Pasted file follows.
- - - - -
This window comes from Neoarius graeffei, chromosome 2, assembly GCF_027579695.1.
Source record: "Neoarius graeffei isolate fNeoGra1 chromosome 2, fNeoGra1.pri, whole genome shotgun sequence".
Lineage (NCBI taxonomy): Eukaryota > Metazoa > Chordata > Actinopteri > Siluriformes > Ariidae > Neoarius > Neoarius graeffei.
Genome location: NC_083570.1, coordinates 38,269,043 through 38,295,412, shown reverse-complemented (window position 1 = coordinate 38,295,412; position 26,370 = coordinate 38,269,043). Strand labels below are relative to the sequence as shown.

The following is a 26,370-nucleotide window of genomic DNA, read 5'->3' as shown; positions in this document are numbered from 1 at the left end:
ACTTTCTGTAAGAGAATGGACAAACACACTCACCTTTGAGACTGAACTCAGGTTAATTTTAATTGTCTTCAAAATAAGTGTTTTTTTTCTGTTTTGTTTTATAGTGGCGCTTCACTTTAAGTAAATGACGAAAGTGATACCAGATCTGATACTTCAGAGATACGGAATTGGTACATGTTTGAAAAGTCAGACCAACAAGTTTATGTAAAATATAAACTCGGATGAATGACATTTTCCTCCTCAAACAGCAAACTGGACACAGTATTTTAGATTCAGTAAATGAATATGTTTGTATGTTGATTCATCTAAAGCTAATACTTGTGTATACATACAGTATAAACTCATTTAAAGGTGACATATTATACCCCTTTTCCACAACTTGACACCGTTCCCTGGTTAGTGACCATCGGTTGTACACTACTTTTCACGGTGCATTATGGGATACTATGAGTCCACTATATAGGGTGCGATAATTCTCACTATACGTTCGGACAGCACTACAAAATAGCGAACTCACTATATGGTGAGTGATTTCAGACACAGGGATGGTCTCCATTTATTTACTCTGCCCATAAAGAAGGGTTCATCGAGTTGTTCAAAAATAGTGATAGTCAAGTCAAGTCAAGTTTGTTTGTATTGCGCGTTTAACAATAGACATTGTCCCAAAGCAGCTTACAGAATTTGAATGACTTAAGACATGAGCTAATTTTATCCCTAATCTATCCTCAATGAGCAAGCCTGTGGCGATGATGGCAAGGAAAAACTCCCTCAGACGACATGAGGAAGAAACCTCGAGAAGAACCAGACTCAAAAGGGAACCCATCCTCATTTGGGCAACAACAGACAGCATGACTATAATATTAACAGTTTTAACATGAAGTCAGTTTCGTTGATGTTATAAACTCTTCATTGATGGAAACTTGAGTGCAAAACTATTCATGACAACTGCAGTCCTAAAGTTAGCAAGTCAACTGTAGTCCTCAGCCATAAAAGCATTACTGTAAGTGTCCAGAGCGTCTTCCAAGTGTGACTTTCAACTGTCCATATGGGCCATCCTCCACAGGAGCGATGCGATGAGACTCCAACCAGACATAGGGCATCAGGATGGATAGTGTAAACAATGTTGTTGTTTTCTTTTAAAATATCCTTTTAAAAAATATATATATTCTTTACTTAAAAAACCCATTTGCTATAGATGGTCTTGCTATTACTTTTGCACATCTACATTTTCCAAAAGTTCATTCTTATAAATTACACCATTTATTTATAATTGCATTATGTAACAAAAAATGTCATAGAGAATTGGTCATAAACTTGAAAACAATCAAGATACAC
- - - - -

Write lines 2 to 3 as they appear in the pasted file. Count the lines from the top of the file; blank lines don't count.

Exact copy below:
Source record: "Neoarius graeffei isolate fNeoGra1 chromosome 2, fNeoGra1.pri, whole genome shotgun sequence".
Lineage (NCBI taxonomy): Eukaryota > Metazoa > Chordata > Actinopteri > Siluriformes > Ariidae > Neoarius > Neoarius graeffei.